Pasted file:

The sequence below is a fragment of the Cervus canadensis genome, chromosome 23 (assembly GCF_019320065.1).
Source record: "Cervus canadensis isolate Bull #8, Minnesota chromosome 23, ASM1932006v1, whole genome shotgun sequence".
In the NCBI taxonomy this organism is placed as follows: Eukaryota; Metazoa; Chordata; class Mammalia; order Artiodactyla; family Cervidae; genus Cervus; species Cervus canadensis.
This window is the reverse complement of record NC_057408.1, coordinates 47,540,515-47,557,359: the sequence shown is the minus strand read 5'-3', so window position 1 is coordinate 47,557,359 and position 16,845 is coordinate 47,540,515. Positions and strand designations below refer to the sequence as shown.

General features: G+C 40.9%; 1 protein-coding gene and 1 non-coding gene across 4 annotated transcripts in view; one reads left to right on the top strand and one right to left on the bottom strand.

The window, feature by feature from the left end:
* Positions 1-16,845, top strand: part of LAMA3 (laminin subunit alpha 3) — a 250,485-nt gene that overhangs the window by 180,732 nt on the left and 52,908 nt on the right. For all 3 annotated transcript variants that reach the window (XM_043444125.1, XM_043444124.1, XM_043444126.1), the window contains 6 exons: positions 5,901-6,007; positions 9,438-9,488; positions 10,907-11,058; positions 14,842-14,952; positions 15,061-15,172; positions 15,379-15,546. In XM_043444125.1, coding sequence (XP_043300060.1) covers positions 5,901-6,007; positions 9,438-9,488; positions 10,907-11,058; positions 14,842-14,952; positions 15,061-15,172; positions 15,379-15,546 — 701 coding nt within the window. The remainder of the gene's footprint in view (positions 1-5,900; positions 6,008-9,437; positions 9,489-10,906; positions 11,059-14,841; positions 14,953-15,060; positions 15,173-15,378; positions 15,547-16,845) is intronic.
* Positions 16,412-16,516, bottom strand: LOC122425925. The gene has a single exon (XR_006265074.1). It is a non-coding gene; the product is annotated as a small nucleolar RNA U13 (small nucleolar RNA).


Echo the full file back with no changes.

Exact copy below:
The sequence below is a fragment of the Cervus canadensis genome, chromosome 23 (assembly GCF_019320065.1).
Source record: "Cervus canadensis isolate Bull #8, Minnesota chromosome 23, ASM1932006v1, whole genome shotgun sequence".
In the NCBI taxonomy this organism is placed as follows: Eukaryota; Metazoa; Chordata; class Mammalia; order Artiodactyla; family Cervidae; genus Cervus; species Cervus canadensis.
This window is the reverse complement of record NC_057408.1, coordinates 47,540,515-47,557,359: the sequence shown is the minus strand read 5'-3', so window position 1 is coordinate 47,557,359 and position 16,845 is coordinate 47,540,515. Positions and strand designations below refer to the sequence as shown.

General features: G+C 40.9%; 1 protein-coding gene and 1 non-coding gene across 4 annotated transcripts in view; one reads left to right on the top strand and one right to left on the bottom strand.

The window, feature by feature from the left end:
* Positions 1-16,845, top strand: part of LAMA3 (laminin subunit alpha 3) — a 250,485-nt gene that overhangs the window by 180,732 nt on the left and 52,908 nt on the right. For all 3 annotated transcript variants that reach the window (XM_043444125.1, XM_043444124.1, XM_043444126.1), the window contains 6 exons: positions 5,901-6,007; positions 9,438-9,488; positions 10,907-11,058; positions 14,842-14,952; positions 15,061-15,172; positions 15,379-15,546. In XM_043444125.1, coding sequence (XP_043300060.1) covers positions 5,901-6,007; positions 9,438-9,488; positions 10,907-11,058; positions 14,842-14,952; positions 15,061-15,172; positions 15,379-15,546 — 701 coding nt within the window. The remainder of the gene's footprint in view (positions 1-5,900; positions 6,008-9,437; positions 9,489-10,906; positions 11,059-14,841; positions 14,953-15,060; positions 15,173-15,378; positions 15,547-16,845) is intronic.
* Positions 16,412-16,516, bottom strand: LOC122425925. The gene has a single exon (XR_006265074.1). It is a non-coding gene; the product is annotated as a small nucleolar RNA U13 (small nucleolar RNA).